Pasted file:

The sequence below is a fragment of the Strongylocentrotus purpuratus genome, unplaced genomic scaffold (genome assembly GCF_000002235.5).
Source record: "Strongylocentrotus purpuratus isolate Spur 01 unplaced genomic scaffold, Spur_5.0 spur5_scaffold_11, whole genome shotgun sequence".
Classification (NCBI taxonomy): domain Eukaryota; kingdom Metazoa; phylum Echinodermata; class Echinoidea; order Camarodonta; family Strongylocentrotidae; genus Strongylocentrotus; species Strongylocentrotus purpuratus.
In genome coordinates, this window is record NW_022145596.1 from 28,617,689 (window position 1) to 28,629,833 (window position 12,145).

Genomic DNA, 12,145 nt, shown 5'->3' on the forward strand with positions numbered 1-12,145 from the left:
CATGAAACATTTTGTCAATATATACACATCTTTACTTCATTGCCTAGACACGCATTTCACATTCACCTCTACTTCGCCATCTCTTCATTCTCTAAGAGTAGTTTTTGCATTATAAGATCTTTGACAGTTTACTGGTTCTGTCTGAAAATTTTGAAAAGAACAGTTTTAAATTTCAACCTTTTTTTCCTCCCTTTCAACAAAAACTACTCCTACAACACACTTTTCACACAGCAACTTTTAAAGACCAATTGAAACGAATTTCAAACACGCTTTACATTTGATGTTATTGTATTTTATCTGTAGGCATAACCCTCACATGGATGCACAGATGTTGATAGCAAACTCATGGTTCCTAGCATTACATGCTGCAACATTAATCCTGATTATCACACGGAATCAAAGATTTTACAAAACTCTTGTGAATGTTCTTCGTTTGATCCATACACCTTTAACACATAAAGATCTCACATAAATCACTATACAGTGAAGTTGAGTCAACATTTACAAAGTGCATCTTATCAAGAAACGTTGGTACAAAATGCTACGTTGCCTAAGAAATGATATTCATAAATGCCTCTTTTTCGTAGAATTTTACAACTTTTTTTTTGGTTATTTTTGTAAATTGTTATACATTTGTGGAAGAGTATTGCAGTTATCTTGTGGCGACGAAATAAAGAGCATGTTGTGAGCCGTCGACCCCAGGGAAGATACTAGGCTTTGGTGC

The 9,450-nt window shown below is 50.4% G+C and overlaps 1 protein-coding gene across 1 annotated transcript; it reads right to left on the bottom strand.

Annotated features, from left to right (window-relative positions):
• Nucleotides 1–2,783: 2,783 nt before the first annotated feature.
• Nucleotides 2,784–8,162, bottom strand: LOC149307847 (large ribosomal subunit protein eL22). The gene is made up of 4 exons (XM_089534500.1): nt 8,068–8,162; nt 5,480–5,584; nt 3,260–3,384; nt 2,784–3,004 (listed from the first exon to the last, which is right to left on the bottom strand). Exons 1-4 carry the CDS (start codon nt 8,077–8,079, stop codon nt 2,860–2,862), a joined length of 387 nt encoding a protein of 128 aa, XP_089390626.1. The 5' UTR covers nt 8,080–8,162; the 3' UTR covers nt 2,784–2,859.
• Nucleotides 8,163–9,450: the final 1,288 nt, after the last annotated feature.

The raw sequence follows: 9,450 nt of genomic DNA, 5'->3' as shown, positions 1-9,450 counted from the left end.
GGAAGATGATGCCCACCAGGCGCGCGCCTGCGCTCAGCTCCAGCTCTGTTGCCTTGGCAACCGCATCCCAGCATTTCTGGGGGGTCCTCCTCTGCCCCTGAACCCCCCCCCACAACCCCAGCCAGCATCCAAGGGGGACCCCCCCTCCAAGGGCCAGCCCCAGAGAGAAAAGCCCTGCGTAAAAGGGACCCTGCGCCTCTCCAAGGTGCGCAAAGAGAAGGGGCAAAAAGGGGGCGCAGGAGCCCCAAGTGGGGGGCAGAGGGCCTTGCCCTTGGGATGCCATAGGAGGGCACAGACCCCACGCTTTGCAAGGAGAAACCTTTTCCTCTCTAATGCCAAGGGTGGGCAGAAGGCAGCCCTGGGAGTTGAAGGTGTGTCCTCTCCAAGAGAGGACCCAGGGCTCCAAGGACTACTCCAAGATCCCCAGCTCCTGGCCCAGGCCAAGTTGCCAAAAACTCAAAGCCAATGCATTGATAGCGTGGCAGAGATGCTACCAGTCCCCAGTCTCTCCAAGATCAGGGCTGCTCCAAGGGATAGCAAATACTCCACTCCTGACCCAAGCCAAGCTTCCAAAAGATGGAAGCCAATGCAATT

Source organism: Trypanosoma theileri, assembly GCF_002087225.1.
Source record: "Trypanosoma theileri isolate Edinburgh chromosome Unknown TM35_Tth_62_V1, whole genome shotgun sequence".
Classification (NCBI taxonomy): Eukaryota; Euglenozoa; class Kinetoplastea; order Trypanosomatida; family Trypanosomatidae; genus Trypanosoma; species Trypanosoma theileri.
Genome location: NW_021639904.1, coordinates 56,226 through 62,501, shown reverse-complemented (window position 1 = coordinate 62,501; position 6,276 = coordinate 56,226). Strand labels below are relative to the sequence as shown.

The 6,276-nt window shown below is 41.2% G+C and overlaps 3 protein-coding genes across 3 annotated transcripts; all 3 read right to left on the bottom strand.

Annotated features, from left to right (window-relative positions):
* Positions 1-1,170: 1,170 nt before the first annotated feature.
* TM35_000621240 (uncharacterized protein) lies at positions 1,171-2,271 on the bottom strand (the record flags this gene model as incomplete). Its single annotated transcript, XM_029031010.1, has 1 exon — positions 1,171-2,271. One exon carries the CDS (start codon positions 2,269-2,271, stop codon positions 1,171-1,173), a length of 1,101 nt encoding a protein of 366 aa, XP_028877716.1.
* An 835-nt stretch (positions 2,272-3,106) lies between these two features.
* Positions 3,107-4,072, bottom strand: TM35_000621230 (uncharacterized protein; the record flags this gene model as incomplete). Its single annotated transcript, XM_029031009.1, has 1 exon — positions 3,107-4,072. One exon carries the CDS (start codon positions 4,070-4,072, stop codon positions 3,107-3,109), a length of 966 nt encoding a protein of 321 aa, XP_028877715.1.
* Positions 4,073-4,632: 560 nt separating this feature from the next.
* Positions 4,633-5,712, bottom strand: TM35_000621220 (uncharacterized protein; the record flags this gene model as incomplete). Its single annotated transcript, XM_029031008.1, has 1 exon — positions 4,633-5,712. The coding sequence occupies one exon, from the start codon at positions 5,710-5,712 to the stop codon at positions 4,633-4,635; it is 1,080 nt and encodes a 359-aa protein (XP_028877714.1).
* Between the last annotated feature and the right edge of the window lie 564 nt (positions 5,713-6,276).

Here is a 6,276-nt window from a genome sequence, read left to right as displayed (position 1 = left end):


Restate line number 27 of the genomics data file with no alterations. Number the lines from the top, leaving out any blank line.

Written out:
Here is a 6,276-nt window from a genome sequence, read left to right as displayed (position 1 = left end):